Pennsylvania

Energy. Environment. Economy.

FEMA: no flood assistance for property owners with natural gas leases

In this Sept. 15, 2011 photo, Paula Fenstermacher shows pictures in front of a FEMA office in Montoursville, Pa., of her parents' flood-damaged home along the Loyalsock Creek in Lycoming County.

AP Photo/Genaro C. Armas

In this Sept. 15, 2011 photo, Paula Fenstermacher shows pictures in front of a FEMA office in Montoursville, Pa., of her parents' home along the Loyalsock Creek in Lycoming County. The home was damaged by flooding during Tropical Storm Lee.

The Scranton Times-Tribune reports that property owners with natural gas leases are no longer eligible for federal hazard mitigation assistance after a flood. The new policy, enacted by the Federal Emergency Management Agency on May 5, has affected eight households in Pennsylvania in Wyoming and Lycoming Counties.

It means that FEMA will not buy out flood-prone properties or pay to assist raising or relocating homes and other structures if the owner has signed a lease with a developer.

More from the Times-Tribune:

The new policy was the subject of a Wednesday roundtable discussion at Wyoming County 911 Center in Tunkhannock, organized by U.S. Rep. Lou Barletta, R-11, Hazleton. FEMA deputy associate director for mitigation Roy Wright attended, along with state and local emergency managers and gas industry representatives.

“We, right now, need to have some direction on what to do, how to get these mitigated,” Wyoming County emergency director Gene Dziak told Mr. Wright. “Next month is three years (since the flood). We need to get these people out of these properties.”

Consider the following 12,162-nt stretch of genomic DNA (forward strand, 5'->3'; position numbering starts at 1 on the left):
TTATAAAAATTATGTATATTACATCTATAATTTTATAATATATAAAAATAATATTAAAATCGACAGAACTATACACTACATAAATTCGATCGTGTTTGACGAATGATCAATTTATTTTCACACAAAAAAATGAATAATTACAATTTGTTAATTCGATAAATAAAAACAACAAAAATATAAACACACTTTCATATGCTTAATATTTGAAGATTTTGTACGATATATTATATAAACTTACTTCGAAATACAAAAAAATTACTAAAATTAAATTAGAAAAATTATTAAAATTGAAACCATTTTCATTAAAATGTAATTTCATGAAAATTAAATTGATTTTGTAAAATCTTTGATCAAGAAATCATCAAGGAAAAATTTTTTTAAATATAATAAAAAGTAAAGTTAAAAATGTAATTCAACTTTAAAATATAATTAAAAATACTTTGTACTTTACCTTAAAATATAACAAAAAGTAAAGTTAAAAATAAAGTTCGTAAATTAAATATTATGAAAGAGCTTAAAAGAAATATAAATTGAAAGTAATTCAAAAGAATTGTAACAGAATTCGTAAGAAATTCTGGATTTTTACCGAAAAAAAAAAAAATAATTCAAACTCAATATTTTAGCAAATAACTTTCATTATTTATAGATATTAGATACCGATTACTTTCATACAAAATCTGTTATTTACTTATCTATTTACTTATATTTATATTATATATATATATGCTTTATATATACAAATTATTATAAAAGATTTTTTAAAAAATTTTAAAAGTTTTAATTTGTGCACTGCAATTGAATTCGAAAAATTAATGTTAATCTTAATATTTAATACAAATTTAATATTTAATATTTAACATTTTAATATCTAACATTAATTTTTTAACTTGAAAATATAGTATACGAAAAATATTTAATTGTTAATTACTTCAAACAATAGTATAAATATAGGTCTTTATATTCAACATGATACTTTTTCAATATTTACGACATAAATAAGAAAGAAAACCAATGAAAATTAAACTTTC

Pennsylvania Emergency Management Agency chief deputy director Robert Full told Mr. Wright he wished he had cleared all 21 households that applied for assistance after Hurricane Irene and Tropical Storm Lee before the May 5 rule. It will only apply for future acquisitions, not those already approved, Mr. Wright said.

“We were very concerned from the moment it was announced,” Mr. Full said. “It was implemented like overnight.”

FEMA told the Times-Tribune that the policy may only be temporary and that it is watching for the results of studies from other federal agencies on the environmental impacts of shale development, including the controversial process of fracking wells to release oil and gas.

You can read the FEMA policy issued on May 5 by clicking here. 

Comments

  • Ladderback

    Apparently the land will be owned by a local municipality and kept as open space after FEMA buys out the owner, and the ability of a gas company to drill on that property is not in conformance with open space activities. Is that the reason behind the refusal to buy the affected properties?

  • BillN

    Ladderback: I believe that’s the legal rationalization. Although I don’t know if this applies to elevating buildings in place or only for buyouts. A buyout must result in permanent open space and there must be a clean deed to do that. I’m told that this is creating problems beyond fracking leases in that some places have mineral leases that go back to the 19th century.

  • BobSchmetzer

    Drilling in a floodplain , I believe is illegal. The federal floodplain insurance policy has very strict rules. Its because they are running out of money when people rebuild where it floods. Also, there is no way to contain the waste from a well. More research needs to be examined in this area.

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